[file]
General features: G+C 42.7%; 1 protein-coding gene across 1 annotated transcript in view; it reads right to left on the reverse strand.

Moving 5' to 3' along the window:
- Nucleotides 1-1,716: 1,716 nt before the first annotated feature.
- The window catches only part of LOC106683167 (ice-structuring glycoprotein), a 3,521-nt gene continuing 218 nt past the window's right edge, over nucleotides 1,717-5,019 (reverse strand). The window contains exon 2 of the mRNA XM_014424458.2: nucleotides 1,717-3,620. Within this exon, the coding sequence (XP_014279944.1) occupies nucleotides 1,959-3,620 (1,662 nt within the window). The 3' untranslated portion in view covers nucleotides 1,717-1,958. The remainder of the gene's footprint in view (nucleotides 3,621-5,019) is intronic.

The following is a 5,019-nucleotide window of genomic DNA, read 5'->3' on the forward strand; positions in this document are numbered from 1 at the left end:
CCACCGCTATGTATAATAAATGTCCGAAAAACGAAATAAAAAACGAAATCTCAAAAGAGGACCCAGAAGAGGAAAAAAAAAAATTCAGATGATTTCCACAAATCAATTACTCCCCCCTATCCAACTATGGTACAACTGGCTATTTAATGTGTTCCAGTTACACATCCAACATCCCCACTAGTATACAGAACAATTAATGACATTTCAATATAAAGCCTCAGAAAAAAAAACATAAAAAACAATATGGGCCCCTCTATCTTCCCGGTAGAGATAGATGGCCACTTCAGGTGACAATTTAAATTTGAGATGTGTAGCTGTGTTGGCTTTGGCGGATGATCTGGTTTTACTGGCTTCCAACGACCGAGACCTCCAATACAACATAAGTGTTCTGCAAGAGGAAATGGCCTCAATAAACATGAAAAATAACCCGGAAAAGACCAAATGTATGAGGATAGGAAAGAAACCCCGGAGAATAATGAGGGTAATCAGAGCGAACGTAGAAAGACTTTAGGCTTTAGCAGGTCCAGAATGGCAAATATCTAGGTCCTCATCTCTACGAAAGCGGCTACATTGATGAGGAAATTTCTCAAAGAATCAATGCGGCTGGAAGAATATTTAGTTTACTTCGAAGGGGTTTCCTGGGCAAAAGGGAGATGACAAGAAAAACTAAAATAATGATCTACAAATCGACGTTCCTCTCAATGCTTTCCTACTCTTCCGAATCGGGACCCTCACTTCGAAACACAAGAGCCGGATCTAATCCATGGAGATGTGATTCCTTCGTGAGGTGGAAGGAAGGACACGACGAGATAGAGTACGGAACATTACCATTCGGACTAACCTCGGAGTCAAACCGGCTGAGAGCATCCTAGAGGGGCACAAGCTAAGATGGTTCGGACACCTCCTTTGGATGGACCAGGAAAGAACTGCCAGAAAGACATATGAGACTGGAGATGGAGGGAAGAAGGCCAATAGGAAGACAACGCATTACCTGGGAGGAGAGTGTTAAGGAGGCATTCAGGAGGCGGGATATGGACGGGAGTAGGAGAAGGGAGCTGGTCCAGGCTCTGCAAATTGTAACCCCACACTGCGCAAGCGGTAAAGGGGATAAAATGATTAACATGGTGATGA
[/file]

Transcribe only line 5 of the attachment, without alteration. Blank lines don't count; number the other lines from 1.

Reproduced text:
The following is a 5,019-nucleotide window of genomic DNA, read 5'->3' on the forward strand; positions in this document are numbered from 1 at the left end: